As the COVID-19 virus continues to spread across the US, the reality of how unprepared this country is to respond looms large. Two of the issues have dominated concern the need to find a means to plug vital holes in our public health system.
The first is finding the funds to test for the virus and pay for those tests. Forty million people in this nation are underinsured and could be stuck with a hefty medical bill. Another 28 million have no health insurance at all. Both of these issues played out in the halls of Congress and in communities across the country.
The second issue is how to make sure those who fall ill to the virus don’t lose paychecks because they are staying home, as public health officials have directed.
The bungled issue of adequate testing has been a frustration since the virus was first detected. And the reasons for the lack of tests given have not satisfied anyone, especially those seeking the test.
“The system is not really geared to what we need right now,” said Dr. Anthony S. Fauci, who leads the National Institute of Allergy and Infectious Diseases, in testimony before the US House Committee on Oversight and Reform on Thursday, March 12th. “It is a failing. I mean, let’s admit it. The idea of anybody getting it easily the way people in other countries are doing it, we are not set up for that. Do I think we should be? Yes. But we are not.”
While this was an honest response, it does not help the people with symptoms who were told that they could not be tested because there were not enough tests to go around. According to public health experts, each day that people do not know whether they have the virus, they risk spreading it more widely.
In large communities, many more tests are needed. “In a large city, you should be doing at least 1,000 a week, and ideally you’d be doing 10,000,” says Marc Lipsitch, director of the Center for Communicable Disease Dynamics at the Harvard T.H. Chan School of Public Health. Lipsitch adds the US Department of Health and Human Services has allocated a “laughably small number of tests” to look for signs of community transmission. In the state of Washington, where more than 378 people have tested positive and over 30 people have died, tests are being rationed for the most vulnerable. Many there will go into self-quarantine for safety’s sake, with the understanding that they will never truly know if they had the virus or not.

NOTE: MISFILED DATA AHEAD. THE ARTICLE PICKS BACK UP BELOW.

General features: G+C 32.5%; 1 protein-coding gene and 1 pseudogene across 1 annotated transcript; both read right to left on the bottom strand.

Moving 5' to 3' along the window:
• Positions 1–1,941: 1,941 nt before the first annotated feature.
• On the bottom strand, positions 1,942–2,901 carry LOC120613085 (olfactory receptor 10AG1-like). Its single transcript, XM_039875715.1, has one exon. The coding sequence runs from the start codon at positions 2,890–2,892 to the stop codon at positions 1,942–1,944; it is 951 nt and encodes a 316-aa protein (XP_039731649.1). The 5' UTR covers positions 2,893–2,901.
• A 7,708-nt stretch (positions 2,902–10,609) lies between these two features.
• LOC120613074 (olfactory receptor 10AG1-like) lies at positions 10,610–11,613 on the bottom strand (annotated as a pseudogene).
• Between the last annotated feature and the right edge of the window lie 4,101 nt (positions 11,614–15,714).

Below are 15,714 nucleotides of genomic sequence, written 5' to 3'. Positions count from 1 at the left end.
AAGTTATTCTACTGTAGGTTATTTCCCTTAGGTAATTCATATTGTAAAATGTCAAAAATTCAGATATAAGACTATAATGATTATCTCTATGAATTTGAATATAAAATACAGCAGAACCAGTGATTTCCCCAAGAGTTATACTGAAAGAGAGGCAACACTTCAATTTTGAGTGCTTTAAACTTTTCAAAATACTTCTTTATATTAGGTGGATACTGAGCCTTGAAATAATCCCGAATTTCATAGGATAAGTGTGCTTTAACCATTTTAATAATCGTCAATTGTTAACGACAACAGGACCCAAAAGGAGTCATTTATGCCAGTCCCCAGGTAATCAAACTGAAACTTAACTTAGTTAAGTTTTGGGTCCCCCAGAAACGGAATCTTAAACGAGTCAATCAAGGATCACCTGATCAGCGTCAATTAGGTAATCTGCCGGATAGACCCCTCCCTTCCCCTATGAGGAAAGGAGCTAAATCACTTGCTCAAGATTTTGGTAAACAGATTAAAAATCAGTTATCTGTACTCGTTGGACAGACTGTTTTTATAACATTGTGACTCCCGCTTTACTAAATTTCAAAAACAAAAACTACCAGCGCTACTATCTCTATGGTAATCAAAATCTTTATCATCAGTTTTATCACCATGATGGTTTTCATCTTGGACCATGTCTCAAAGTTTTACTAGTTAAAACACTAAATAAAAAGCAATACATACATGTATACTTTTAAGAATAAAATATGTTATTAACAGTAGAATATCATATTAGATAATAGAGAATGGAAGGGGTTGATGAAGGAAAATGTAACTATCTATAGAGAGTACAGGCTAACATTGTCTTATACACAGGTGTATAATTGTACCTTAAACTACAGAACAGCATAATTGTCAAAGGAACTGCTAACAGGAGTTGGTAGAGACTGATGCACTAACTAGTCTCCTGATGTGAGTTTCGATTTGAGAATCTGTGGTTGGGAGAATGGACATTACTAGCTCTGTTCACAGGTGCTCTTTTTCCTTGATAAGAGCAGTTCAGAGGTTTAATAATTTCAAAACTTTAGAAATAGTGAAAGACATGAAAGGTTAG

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The issue of who will pay for testing and care also looms large for many, especially those who live from paycheck to paycheck and for whom a small extra expense can throw their budget into havoc. It was gratifying to know that a number of members of the US House of Representatives came fully prepared to question Robert Redfield, director of the Centers for Disease Control and Prevention on just this point.
US Rep. Ayanna Pressley (D-MA) pressed Redfield as to what an uninsured hotel worker in Boston with no savings should do if he develops symptoms? She pointed out that the CDC website offers little guidance. Redfield responded that the costs of both testing and treatment would be covered, and that he would make sure that the website was updated to clarify this.
Representative Katie Porter (D-CA) had, perhaps the most heated exchange with Redfield as she whiteboarded all of the various expenses that were involved in testing and treatment, reaching a total of $1,331. She pushed Redfield repeatedly, saying, “You need to make a commitment to the American people, so they come in to get tested.” The clearly browbeaten Redfield finally replied, “I think you’re an excellent questioner, so my answer is yes.” But whether he will make good on that promise remains largely in the hands of the legislature and the president.
Congress has begun to respond. The House passed the Families First Coronavirus Response Act at the end of last week by a vote of 363–40. The legislation includes sick leave for most affected workers and funds for testing Americans, including the uninsured. But a last-minute snag may cause a need for another vote in the House on Monday morning. Apparently, there were some “technical” issues that did not get into the bill and will need to be added. While this should not impact its passage in the House, it will give the small businesses that are most unhappy with the paid-sick-leave component time to do more lobbying of the Senate.
As the revised bill heads to the Senate, Majority Leader Mitch McConnell (R-KY) said he hopes for swift passage, but a vote has not yet been scheduled. And, as is the custom of this Senate, there are already a number of pending poison-pill amendments (including anti-choice ones) circulating that could jeopardize passage.
One issue in dispute concerns tax credits. The House bill provides tax credits for businesses with fewer than 500 employees, but excludes larger businesses, most of whom (89 percent) already provide paid sick leave (meaning that for most large businesses, tax credits would simply subsidize pre-existing policies). Still, some senators want large businesses included. Small businesses, although covered in the bill, are pushing for the tax credit to be payable in advance rather than having to wait for a rebate at the end of the quarter.
Adding to the complications is that not every senator is on board with the House approach. Senator Ron Johnson (R-WI) stated his opposition to the paid sick leave requirement in the House bill clearly, drawing a line in the sand: “I hope the Senate will approach this with a level head and pass a bill that does more good than harm—or, if it won’t, pass nothing at all.”
Most likely, the Senate will pass some variant of the House bill, and that bill will be signed into law. Still, the wrangling does not inspire confidence at a time when restoring the public’s confidence in the US public health system is imperative.—Carole Levine